For a state with a $34 billion operating budget, $1 million is a drop in the bucket to reinstate a Commission for Science, Technology and Innovation.
But that is just step one.
The legislation signed by Gov. Phil Murphy on Wednesday to spur the new high-growth sectors of business will also settle a brewing debate over New Jersey’s innovation identity.
Seeking similar notoriety to California and Massachusetts, which have their clusters of technology and life sciences, respectively, New Jersey has been struggling with identifying its innovation hub.
Should it be a major city? A region of the state?
Assemblyman Andrew Zwicker (D-Monmouth Junction), who sponsored the legislation that Murphy signed, has the answer.
“What’s next is we build out centers of innovation. The North is going to be cybersecurity and financial technology. Central is biotech and life sciences. South is aviation and agriculture. Shore is renewable energy and autonomous vehicles,” he said.
These are all obvious to those who know where companies have been migrating or growing.
Jersey City, Hoboken and Newark have seen high growth in the fintech and cybersecurity space. Life sciences and biotech have for ages been clustered, largely, in central New Jersey. South Jersey is known for its agriculture, and Atlantic County is seeing a spike of interest in the long-stalled aviation tech park. The Shore is already seeing interest in offshore wind companies, like in Atlantic City, and more growth is anticipated as the state sets regulations and pursues growth in other renewable sources.
The formalized clusters will stand on a network of nonprofit and state funding.
“These nonprofits that will crop up there will be funded by the commission to invest in innovation from the workforce pipeline into investing directly into companies, in partnership with the private sector, by taking an investment stake,” Zwicker said. “The money that is invested grows those companies, creates jobs and, if any money goes back to the state, it goes right back into the commission, then gets funneled back into investing into more companies.”
The idea came from neighboring Pennsylvania, he said, as well as the aggressive investments Massachusetts made to attract life sciences in recent years — some of which came from New Jersey.
Pennsylvania, for decades, has had the Ben Franklin Technology Partners — a part of the Pennsylvania Department of Community and Economic Development and funded by the Ben Franklin Technology Development Authority.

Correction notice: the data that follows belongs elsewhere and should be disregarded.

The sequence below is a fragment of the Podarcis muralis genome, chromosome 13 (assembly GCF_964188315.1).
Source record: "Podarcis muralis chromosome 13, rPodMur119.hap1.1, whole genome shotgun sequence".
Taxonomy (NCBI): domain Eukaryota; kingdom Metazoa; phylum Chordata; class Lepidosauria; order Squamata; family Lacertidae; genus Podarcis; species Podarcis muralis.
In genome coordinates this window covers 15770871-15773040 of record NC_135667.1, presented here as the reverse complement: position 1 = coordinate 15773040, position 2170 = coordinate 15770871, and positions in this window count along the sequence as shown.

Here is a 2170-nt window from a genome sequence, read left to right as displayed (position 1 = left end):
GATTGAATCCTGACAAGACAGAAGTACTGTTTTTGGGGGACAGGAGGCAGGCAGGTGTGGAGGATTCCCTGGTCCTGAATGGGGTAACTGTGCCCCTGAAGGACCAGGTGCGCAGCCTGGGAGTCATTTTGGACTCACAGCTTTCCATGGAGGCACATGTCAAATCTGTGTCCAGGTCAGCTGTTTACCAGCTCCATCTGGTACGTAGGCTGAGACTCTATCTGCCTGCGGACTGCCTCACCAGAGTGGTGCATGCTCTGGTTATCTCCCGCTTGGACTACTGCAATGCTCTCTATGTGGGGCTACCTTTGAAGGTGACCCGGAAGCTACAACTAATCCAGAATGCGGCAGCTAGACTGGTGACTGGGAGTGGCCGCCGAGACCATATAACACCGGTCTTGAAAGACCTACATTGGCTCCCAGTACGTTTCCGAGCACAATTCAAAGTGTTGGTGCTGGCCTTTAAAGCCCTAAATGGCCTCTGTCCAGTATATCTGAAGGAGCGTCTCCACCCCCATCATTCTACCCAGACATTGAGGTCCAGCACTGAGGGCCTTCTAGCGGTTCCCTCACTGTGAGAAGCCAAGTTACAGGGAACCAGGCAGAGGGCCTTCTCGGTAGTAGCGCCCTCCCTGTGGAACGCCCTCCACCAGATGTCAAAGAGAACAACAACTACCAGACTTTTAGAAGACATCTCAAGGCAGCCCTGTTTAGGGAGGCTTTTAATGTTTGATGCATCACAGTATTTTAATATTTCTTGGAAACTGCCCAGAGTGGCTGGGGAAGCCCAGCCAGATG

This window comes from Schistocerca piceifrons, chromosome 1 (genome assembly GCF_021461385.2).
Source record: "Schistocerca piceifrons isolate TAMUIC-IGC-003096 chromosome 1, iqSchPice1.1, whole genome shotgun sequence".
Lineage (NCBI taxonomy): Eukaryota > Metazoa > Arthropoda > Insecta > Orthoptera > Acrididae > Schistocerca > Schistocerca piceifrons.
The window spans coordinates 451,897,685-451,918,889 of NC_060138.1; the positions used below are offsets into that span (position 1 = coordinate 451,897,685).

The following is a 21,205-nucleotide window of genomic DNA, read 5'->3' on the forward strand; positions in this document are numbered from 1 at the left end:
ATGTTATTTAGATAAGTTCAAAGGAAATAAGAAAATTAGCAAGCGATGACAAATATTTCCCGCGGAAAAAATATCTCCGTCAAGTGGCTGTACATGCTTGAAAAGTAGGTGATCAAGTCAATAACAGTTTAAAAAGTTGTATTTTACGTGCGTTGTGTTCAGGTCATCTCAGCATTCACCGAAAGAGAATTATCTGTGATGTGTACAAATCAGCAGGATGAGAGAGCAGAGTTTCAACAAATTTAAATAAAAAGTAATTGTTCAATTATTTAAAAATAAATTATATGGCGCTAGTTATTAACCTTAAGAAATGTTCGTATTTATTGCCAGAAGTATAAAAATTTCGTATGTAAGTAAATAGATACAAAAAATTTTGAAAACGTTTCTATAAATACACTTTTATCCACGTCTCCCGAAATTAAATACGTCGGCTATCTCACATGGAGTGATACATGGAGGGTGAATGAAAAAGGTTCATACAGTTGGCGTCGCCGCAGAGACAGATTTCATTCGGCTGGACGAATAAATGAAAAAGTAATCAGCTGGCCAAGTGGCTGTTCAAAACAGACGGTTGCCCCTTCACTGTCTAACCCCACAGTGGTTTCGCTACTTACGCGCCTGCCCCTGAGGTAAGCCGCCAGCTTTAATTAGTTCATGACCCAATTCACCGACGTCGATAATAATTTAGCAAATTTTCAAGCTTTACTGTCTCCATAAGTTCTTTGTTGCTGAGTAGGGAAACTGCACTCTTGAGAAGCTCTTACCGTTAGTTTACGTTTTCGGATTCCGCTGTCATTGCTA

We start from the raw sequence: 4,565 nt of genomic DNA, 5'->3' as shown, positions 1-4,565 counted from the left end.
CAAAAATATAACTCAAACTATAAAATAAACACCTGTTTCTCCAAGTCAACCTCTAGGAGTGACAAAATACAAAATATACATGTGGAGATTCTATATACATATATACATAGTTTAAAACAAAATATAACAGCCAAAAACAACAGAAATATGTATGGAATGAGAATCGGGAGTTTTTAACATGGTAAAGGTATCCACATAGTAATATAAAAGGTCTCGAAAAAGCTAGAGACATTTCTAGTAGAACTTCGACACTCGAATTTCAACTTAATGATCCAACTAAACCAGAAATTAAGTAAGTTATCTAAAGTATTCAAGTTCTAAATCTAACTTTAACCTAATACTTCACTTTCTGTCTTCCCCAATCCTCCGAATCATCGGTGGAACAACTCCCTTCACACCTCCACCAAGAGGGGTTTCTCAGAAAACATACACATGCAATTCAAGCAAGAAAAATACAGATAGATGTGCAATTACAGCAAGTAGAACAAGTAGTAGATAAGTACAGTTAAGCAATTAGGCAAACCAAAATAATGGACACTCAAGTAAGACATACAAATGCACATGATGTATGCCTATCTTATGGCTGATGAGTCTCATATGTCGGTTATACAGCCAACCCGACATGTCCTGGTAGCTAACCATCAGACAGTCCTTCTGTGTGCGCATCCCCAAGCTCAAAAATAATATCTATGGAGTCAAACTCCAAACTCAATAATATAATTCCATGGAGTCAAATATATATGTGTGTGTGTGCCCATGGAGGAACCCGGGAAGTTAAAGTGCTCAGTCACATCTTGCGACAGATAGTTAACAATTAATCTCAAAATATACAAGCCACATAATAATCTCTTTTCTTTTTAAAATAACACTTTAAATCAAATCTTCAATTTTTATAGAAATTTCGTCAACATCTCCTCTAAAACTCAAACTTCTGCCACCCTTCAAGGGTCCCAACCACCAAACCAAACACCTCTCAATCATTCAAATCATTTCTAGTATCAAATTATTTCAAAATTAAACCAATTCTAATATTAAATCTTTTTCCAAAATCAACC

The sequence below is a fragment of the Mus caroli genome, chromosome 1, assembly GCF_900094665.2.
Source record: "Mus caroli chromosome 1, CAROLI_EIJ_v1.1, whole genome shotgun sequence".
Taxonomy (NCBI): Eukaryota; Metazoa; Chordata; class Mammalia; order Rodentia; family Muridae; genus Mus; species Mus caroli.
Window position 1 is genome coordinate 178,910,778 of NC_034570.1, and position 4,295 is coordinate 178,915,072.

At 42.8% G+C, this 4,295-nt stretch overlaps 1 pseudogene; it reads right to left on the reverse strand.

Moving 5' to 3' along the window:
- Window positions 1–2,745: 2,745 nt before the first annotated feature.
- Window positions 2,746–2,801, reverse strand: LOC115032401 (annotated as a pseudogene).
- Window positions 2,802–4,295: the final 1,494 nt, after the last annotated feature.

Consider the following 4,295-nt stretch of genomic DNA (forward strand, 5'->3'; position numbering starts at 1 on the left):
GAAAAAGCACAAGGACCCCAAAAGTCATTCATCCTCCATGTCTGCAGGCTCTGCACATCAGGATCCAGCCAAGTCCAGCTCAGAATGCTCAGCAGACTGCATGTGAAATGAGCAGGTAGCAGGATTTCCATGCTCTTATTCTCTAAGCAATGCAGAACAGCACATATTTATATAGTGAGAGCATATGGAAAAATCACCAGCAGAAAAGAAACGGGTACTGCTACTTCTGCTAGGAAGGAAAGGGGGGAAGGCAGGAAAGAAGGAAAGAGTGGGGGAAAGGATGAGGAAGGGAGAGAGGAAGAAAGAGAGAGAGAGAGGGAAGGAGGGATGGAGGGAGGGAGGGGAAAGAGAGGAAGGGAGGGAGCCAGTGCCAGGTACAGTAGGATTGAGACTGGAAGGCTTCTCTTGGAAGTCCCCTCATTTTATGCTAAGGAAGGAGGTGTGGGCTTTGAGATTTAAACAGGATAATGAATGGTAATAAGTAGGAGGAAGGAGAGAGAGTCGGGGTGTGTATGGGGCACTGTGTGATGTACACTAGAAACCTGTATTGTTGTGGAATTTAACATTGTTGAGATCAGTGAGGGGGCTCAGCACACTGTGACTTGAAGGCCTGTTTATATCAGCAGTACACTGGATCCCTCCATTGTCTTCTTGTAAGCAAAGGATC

“They went right through the ’09 recession because, when the legislature and the governor couldn’t appropriate enough money because times were tough, they were, because their investments were so good, they were able to keep going,” Zwicker said.
That’s not to say the government will suddenly be taking on risk at the level of venture capital firms. New Jersey does have its own independent or school-affiliated venture capital funds, and the state has the Economic Development Authority, but the commission will be yet another option.
“Governments are not the venture capitalists,” Zwicker said. “So, you don’t go out and take huge risks. But what the federal government and state governments have shown is, when you take moderate risk, then you get the positive return on investment three-fold, four-fold, easily.”
“It takes a while. We will start at $1 million. The last time New Jersey funded the commission, it was just under $11 million,” Zwicker said.
During the bill signing event Wednesday in New Brunswick, Murphy said the state needs to regain its dominance in innovative business sectors, plugging the drain of companies to competitor states.
But New Jersey has partly been responsible for that, based on state documents.
In its former existence, the commission was a 16-member body that had partnered with the Small Business Administration with the formation of the Early Stage Enterprises Limited Partnership in 1995.
The fund’s purpose was to turn $4.3 million of state funding into $30 million through joint investments with private industry.
But a 2001 audit by the Office of Legislative Services found that, while the investments were being made, they went out of state.
“As a result, only six of the 17 companies in the portfolio as of March 31, 2001, were located in New Jersey,” according to the 2001 audit. “The other 11 companies were located in Connecticut, Maryland, New York, Pennsylvania and Virginia. These are states that New Jersey is in direct competition with for startup companies. It would seem prudent for the commission to prioritize investment in New Jersey companies instead of just investing.”
Murphy expressed optimism about the role of the resurrected commission, and said there was still room despite the existence of other entities focused on investing in and attracting innovative companies.
“I think the fact that this is legislative, that it’s the law, that these folks (legislators) and their colleagues lead this, and I’m going to put my name on it, puts this into a little bit more different, perhaps special, category,” he said.
Murphy highlighted the work being done by organizations like Choose New Jersey, which is coordinating trade mission trips to Germany and Israel in the fall, led by CEO Jose Lozano, and the EDA, led by CEO Tim Sullivan, as well as Higher Education Commissioner Zakiya Smith Ellis.
“What Jose is doing right now, we were not focusing on. What Tim is doing with incubators and the EDA, we’re not doing. The connection between (business) and higher ed and what Zakiya is doing … higher ed research into the real economy, it just wasn’t being done,” he said. “I think it’s up to us to make sure we orchestrate this in a way that we are not bumping into each other. We think there’s plenty of space.”